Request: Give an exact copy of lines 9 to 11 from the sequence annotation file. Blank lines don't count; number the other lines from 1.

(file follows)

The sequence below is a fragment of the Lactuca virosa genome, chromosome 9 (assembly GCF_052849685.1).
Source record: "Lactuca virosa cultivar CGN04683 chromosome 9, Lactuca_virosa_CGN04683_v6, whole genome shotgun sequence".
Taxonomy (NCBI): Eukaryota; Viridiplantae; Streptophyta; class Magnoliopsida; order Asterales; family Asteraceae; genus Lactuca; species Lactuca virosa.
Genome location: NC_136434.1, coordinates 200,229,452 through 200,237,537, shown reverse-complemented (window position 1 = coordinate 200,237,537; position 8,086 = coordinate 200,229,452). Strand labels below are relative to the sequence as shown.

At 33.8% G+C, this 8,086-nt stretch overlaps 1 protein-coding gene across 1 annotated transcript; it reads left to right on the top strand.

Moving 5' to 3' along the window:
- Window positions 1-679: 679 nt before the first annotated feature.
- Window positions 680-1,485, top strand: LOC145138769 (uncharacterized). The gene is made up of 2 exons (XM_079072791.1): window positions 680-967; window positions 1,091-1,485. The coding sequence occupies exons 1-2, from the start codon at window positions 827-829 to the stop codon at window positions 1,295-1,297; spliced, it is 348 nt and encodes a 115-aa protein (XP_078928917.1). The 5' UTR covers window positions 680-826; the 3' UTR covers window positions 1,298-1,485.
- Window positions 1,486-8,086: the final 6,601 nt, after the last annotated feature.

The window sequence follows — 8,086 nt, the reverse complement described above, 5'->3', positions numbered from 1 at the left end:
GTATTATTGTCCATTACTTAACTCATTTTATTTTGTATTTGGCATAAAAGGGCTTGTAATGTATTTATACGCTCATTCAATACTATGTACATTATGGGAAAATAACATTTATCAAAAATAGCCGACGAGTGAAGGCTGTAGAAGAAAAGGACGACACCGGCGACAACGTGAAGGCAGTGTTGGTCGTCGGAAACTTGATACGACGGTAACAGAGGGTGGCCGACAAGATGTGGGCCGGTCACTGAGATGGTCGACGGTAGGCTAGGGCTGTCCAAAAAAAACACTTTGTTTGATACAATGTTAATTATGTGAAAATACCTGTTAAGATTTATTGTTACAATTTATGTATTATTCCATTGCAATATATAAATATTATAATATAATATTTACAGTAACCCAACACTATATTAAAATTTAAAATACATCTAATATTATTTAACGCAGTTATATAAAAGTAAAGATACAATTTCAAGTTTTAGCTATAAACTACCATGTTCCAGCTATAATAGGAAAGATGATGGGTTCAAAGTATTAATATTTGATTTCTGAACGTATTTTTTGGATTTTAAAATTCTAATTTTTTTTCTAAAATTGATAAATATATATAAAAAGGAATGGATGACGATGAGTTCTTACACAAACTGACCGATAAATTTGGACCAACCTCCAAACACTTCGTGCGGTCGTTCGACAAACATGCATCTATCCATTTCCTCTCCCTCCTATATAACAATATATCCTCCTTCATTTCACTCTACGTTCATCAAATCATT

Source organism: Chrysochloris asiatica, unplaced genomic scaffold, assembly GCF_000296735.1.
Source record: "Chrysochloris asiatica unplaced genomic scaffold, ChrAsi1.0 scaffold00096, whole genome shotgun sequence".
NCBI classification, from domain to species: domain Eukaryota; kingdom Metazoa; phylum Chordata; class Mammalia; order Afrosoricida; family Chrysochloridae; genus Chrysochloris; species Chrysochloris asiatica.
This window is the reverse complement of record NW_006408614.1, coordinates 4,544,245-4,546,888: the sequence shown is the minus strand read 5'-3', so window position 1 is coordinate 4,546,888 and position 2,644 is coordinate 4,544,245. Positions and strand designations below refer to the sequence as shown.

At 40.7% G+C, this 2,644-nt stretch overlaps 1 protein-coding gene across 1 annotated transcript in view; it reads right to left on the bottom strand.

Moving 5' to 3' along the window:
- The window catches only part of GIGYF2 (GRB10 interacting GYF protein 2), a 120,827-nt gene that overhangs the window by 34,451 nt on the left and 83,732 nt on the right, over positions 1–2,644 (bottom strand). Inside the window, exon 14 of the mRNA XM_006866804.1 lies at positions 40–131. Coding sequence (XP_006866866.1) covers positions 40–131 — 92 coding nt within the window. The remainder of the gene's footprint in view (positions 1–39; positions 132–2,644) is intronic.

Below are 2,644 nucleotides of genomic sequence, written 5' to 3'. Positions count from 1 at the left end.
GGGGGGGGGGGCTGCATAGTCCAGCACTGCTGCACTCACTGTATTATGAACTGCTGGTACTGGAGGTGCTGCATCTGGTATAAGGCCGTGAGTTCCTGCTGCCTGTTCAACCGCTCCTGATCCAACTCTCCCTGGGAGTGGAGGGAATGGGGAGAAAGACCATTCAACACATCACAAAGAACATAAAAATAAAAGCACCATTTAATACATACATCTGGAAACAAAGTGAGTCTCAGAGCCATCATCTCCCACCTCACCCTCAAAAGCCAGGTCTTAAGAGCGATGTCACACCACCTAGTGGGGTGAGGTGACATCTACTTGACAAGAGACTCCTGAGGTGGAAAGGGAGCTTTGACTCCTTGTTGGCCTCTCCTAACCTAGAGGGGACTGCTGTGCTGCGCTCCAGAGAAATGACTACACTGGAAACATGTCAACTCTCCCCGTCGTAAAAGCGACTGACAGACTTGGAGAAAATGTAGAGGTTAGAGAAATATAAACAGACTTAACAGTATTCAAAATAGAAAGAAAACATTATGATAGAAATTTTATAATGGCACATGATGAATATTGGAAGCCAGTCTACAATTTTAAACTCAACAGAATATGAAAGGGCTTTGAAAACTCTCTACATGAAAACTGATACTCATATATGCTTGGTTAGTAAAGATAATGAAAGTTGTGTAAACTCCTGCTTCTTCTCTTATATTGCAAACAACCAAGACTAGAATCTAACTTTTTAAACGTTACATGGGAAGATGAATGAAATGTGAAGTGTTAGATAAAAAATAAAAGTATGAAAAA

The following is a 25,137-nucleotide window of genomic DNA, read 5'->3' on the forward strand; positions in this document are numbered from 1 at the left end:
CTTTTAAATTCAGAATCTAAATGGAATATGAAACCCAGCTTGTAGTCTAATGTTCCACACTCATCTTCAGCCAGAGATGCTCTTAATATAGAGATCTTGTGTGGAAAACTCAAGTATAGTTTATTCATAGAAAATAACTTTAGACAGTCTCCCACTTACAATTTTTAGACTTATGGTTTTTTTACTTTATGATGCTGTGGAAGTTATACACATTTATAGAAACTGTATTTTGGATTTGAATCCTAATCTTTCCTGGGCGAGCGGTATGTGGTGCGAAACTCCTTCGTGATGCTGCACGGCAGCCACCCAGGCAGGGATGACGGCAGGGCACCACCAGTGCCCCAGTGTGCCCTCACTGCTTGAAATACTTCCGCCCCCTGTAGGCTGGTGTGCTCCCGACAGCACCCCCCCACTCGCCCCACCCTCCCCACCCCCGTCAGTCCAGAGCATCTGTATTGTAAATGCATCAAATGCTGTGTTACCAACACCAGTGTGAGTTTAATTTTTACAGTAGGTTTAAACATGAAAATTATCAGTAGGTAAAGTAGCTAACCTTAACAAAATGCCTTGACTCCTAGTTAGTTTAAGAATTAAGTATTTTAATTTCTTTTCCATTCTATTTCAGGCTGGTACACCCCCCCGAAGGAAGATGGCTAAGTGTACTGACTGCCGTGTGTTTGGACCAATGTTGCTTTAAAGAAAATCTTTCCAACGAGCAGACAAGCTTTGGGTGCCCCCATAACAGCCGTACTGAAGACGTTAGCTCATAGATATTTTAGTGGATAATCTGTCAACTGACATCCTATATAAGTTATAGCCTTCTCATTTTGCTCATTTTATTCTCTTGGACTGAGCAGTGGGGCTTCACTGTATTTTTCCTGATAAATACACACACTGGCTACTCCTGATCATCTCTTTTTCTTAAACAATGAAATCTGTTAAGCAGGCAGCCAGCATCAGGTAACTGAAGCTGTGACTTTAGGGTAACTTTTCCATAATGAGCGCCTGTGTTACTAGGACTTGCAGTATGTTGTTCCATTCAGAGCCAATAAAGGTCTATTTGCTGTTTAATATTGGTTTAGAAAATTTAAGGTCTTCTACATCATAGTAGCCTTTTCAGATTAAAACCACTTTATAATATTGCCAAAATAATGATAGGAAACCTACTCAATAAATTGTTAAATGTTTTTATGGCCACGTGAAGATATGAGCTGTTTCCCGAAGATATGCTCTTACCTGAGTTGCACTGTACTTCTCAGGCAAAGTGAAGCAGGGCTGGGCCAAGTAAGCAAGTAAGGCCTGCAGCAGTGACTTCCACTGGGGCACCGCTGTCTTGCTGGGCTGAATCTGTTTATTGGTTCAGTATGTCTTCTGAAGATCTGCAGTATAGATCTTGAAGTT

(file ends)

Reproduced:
- Window positions 1,486-8,086: the final 6,601 nt, after the last annotated feature.

The window sequence follows — 8,086 nt, the reverse complement described above, 5'->3', positions numbered from 1 at the left end:
GTATTATTGTCCATTACTTAACTCATTTTATTTTGTATTTGGCATAAAAGGGCTTGTAATGTATTTATACGCTCATTCAATACTATGTACATTATGGGAAAATAACATTTATCAAAAATAGCCGACGAGTGAAGGCTGTAGAAGAAAAGGACGACACCGGCGACAACGTGAAGGCAGTGTTGGTCGTCGGAAACTTGATACGACGGTAACAGAGGGTGGCCGACAAGATGTGGGCCGGTCACTGAGATGGTCGACGGTAGGCTAGGGCTGTCCAAAAAAAACACTTTGTTTGATACAATGTTAATTATGTGAAAATACCTGTTAAGATTTATTGTTACAATTTATGTATTATTCCATTGCAATATATAAATATTATAATATAATATTTACAGTAACCCAACACTATATTAAAATTTAAAATACATCTAATATTATTTAACGCAGTTATATAAAAGTAAAGATACAATTTCAAGTTTTAGCTATAAACTACCATGTTCCAGCTATAATAGGAAAGATGATGGGTTCAAAGTATTAATATTTGATTTCTGAACGTATTTTTTGGATTTTAAAATTCTAATTTTTTTTCTAAAATTGATAAATATATATAAAAAGGAATGGATGACGATGAGTTCTTACACAAACTGACCGATAAATTTGGACCAACCTCCAAACACTTCGTGCGGTCGTTCGACAAACATGCATCTATCCATTTCCTCTCCCTCCTATATAACAATATATCCTCCTTCATTTCACTCTACGTTCATCAAATCATT